Plaintiff Ordered To Pay Double Costs After Claim Dismissed At Trial

In Ross v. Andrews, the Plaintiff was injured in a motor vehicle accident, and consequently sued for damages. Prior to trial, ICBC’S lawyer had made two formal offers to settle, both of which were rejected by counsel for the Plaintiff.


The trial lasted for 15 days, and was by judge and jury. At the conclusion of counsel’s submissions, and the court’s instructions, the jury after deliberations determined that the Plaintiff had not been injured in the accident. The Plaintiff’s case was dismissed, with the costs issue being adjourned until a later point in time.


ICBC’S lawyer brought a costs application, seeking double costs from the date of service of either the first or last formal offer of the Defendant, to the date of trial, arguing that given the Plaintiff’s credibility problems prior to trial, that the offers were reasonable, and ought to have been accepted.


Counsel for the Plaintiff submitted that there was sufficient medical evidence upon which the Plaintiff could rely on to advance his case, and further that an award of double costs would be financial hardship to the Plaintiff.


The Court awarded double costs to the Defendant from a period of time of seven days after the delivery of the second formal offer to settle, to the date of trial, ruling that the offer ought reasonably to have been accepted, in light of how the credibility problems may be perceived by the jury.


[21]         Based on a review of the evidence at trial, described in part above, and the cases cited, as well as a review of the submissions of counsel, I find that the offer to settle in the amount of $75,000 ought reasonably to have been accepted by the plaintiff having given consideration to the foreseeable credibility problems and the negative verdict of the jury. The offers to settle both included positive returns whereas at trial the plaintiff’s action was dismissed. The relative financial circumstances of the parties do not preclude an order for double costs in this situation. As a result, applying Rule 9-1 of the Supreme Court Rules, the defendants are entitled to the costs of this action generally and double costs of this action commencing on May 26, 2016. This date is seven days after the second offer to settle was delivered to the plaintiff; a reasonable period of time for the plaintiff to consider the offer. Double costs are awarded from May 26, 2016 until the end of the trial and will include the costs of the application to fix costs. The defendants are also entitled to disbursements but not doubled.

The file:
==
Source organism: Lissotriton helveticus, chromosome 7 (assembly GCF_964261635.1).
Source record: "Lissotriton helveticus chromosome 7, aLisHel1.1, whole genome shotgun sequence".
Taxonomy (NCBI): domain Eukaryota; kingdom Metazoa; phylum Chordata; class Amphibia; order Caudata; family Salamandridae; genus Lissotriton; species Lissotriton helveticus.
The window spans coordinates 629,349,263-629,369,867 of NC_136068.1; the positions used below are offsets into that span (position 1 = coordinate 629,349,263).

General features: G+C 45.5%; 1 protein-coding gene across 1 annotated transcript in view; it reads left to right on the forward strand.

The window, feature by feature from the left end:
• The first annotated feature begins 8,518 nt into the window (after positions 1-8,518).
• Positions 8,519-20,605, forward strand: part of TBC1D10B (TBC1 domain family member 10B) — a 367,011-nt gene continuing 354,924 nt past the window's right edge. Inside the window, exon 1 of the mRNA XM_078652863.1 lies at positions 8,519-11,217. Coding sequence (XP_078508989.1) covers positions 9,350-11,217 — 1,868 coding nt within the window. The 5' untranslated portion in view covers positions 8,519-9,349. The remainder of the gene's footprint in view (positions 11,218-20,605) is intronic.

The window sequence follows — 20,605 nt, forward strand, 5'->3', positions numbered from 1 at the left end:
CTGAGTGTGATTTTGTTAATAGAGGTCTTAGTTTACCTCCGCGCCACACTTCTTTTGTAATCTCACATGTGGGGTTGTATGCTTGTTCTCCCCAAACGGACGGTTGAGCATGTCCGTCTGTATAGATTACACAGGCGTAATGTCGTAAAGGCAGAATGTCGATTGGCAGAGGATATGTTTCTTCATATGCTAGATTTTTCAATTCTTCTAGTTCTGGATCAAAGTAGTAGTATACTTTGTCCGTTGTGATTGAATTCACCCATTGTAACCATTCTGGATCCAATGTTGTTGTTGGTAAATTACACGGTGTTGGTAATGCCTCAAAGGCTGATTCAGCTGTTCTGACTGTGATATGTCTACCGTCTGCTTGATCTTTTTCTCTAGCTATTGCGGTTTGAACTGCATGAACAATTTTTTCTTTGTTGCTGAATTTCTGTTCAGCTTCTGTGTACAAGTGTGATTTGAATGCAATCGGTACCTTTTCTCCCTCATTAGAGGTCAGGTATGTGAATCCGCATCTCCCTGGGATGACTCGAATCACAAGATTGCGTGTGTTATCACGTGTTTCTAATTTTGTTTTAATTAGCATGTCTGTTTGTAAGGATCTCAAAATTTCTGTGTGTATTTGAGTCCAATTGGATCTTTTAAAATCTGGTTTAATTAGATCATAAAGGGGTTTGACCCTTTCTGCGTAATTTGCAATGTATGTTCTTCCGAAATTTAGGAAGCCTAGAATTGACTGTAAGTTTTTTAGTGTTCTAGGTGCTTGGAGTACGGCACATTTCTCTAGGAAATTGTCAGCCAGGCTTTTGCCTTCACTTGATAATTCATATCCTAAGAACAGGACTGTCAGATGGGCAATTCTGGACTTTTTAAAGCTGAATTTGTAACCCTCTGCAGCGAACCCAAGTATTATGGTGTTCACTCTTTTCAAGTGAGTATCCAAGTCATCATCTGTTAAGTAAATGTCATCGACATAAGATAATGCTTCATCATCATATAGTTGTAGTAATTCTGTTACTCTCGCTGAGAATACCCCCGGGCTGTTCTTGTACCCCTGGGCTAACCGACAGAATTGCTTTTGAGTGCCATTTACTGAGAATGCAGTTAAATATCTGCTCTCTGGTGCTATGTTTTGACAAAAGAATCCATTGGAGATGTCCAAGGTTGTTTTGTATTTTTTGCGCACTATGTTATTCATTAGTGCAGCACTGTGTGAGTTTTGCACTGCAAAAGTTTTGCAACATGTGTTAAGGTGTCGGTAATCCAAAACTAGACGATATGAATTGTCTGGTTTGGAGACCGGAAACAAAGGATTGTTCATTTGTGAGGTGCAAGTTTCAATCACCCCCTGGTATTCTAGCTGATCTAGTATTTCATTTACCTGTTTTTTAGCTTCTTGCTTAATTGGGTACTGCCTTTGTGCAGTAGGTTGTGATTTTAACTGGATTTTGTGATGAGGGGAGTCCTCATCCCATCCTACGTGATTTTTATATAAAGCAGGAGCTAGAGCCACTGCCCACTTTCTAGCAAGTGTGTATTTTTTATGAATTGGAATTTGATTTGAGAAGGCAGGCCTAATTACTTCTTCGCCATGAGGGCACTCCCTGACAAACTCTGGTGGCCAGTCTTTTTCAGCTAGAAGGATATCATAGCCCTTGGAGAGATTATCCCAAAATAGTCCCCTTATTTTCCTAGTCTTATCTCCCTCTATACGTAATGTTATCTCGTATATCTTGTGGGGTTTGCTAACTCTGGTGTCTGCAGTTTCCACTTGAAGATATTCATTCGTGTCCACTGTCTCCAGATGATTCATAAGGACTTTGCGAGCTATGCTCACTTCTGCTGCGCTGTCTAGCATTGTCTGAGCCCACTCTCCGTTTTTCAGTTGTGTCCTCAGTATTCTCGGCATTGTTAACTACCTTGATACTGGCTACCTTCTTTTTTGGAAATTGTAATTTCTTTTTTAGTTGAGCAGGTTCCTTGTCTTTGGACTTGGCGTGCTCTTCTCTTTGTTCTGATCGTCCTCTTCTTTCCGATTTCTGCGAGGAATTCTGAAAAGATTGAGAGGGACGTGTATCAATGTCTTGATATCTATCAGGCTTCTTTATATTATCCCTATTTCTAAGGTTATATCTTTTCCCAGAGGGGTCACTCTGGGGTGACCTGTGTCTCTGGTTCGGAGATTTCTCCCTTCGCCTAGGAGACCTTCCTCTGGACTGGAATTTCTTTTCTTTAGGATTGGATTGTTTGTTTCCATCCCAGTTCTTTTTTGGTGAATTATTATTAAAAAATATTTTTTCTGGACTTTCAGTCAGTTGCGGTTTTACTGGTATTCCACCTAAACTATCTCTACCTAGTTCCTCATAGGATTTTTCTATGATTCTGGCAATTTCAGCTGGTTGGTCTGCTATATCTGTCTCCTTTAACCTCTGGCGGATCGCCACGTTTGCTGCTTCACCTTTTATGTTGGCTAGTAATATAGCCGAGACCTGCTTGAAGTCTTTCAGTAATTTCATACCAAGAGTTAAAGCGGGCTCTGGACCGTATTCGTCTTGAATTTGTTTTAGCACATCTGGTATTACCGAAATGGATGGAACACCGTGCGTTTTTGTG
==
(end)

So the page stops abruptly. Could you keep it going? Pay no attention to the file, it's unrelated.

[22]         The evidence aforesaid created significant areas where the credibility of the plaintiff was subject to negative findings by a jury. When those areas are added together the plaintiff ought to have actively considered any offer which offered a positive return without the risks of a trial.


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